The observatory is open to the public every cloudless Saturday night from the beginning of May through the end of October. You will find volunteers on hand to aid you in your discovery of the cosmos, from sunset until midnight.

The Observatory and telescope are maintained by the PAS with the help of generous donations of members of the Peoria community.

Click Here to read about the 2009 Northmoor Renovations!



NorthMoor Observatory - 50 Years and Beyond

The History:


  • The lens for the 9-inch refractor at NorthMoor was ground by Pettididier, who also ground the lens used by scientist A.A. Michelson in his experiments to determine the speed of light.
  • The telescope was built in Chicago (1913) for the Illinois Watch Company and is considered an antique by astronomers at Yerkes Observatory, home of the world's largest refractor.
  • The NorthMoor Observatory, constructed through the efforts of the Peoria Academy of Sciences, the Park District, and numerous corporations, was dedicated on July 23, 1955.
  • Clyde Tombaugh, discoverer of the planet Pluto, came to the NorthMoor Observatory in 1982 and observed through the famous refractor.
  • Several hundred people came to NorthMoor Observatory in 1994 to view the dark spots left on Jupiter after the Comet Shoemaker-Levy crashed.
  • Thousands came to the PAS viewing sessions to see the solar eclipse of 1994 and comets Halley (1986), Hyakutake (1996), and Hale-Bopp (1997).
  • Thousands came to view Mars, the week of August 2003, when the planet came closer to Earth than it has been in 60,000 years.

The Peoria Astronomical Society's Mission:

The members of the Peoria Astronomical Society could be content with bringing their private telescopes to our dark sky observatory near Jubilee State Park, or with observing through the society's telescopes there. However, we are committed to bringing astronomy to where the people are and where they can conveniently observe the Moon, planets, stars, and comets. Our public education program consists of:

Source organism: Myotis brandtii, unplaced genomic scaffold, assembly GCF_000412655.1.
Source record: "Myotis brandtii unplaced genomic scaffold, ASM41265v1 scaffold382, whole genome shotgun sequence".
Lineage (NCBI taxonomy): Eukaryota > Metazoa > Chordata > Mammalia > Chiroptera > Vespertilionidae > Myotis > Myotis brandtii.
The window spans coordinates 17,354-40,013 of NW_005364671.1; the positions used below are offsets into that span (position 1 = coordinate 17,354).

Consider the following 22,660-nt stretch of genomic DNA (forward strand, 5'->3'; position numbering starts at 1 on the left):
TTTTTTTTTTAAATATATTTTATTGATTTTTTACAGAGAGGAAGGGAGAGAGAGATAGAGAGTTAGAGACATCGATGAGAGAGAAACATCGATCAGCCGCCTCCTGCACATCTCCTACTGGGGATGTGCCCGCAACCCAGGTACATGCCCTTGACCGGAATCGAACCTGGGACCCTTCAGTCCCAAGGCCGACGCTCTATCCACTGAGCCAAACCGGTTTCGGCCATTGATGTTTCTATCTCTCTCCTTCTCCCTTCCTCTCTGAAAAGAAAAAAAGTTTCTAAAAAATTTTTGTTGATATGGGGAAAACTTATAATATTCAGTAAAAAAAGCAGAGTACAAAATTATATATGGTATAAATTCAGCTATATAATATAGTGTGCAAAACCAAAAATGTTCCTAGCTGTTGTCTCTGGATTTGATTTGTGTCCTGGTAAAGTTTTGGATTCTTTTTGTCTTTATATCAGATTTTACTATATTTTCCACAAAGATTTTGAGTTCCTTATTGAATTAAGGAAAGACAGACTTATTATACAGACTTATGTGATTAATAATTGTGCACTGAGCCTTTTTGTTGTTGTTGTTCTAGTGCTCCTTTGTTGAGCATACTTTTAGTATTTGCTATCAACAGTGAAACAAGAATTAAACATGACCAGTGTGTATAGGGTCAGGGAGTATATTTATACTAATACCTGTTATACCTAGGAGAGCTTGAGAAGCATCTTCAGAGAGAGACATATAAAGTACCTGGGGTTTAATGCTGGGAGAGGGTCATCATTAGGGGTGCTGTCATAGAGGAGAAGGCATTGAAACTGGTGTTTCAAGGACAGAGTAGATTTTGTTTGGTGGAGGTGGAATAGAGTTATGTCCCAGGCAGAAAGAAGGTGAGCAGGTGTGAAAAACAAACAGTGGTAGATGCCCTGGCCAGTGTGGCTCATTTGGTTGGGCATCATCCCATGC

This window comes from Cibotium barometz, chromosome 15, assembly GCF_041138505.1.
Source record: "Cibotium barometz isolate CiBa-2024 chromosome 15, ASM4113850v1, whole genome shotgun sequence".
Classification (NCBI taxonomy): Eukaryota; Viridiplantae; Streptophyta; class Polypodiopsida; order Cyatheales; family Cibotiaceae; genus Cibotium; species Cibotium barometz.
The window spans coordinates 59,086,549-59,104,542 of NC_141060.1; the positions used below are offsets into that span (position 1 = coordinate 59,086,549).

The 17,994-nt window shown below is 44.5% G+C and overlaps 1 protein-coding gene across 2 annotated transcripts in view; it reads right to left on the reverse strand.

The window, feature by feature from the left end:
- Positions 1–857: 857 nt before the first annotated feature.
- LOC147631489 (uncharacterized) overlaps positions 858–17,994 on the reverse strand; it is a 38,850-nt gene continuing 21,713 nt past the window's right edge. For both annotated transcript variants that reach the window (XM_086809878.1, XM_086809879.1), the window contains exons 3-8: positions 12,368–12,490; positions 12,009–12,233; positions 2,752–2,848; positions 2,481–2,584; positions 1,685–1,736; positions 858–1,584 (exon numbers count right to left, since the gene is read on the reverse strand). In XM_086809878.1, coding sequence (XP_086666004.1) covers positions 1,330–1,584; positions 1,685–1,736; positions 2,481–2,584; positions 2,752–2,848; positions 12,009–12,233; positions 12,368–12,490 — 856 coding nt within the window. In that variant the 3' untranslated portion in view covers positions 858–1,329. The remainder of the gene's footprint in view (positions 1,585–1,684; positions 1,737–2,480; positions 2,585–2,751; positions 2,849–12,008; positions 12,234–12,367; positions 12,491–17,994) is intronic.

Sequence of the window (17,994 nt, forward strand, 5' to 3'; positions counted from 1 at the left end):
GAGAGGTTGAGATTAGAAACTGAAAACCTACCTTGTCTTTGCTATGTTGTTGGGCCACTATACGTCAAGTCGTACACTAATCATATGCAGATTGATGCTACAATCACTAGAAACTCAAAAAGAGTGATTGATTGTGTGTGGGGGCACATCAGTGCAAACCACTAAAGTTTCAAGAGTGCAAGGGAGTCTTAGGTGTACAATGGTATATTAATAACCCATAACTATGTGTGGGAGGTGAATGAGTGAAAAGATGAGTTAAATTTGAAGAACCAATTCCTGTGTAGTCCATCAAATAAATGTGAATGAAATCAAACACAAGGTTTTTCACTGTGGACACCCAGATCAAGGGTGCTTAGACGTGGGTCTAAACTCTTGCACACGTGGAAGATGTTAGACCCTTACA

• Public viewing sessions, conducted at Northmoor Observatory every Saturday night from the beginning of May to the end of October (weather permitting).
  • Special public viewing sessions, arranged for special events at NorthMoor or at other locations more appropriate for the type of event.
  • Private group educational sessions, presented by the PAS at NorthMoor Observatory and at various off-site locations.

The Numbers:

50 - The number of years the Peoria Astronomical Society has conducted public viewing sessions at NorthMoor Observatory.

1,400 - The number of Saturday night viewing sessions at the NorthMoor Observatory conducted by members of the PAS.

45,000 - The number of people who have looked through the 9-inch refractor at the NorthMoor Observatory.

7,000 - The total man-hours volunteered by PAS members at the Saturday night viewing sessions at the NorthMoor Observatory.

$110,000 - A conservative value of the PAS contribution in man-hours toward the Peoria Park District in conducting the Saturday night viewing sessions.

From the 1964 PAS Newsletter...

"After the Park Board approved the transaction for the site of our observatory, the scope-less sky-scanners (the Astronomy Section members) were ready to move. With the completion of the plans on June 24, 1953, groundbreaking at NorthMoor Golf Course took place the following autumn."

"The combined building cost was $11,500. Because of membership cooperation as well as that of various business firms, we eluded a building estimate of $50,000 - the 1964 cost of total replacement. In addition to the building value, this replacement value of the refractor is $15,000 [1964 dollars] - thus making the cost of replacement or duplication $65,000 [1964 dollars]."

"Due to the efforts of a group of Caterpillar specialists, the new observatory was well equipped. Mr. Van Zandt undertook the construction of a drive to rotate the dome. Dr. Ernest Landen devised the clock drive that powered the telescope. The scope's drive was synchronized with the pendulum mechanism he built in the lecture room which was completed in November, 1956; at a cost of $5,500."

The Future:

The Peoria Astronomical Society is committed to continuing the long tradition of providing a view of the night skies to the public. The new new dome is installed, and renovations to the warm-up room are complete!

If you would like to donate to the PAS for the NorthMoor Observatory restoration project, please send your check or money order to the following address:

Peoria Astronomical Society
PO Box 10111
Peoria, IL 61612-0111

For additional information, please contact us.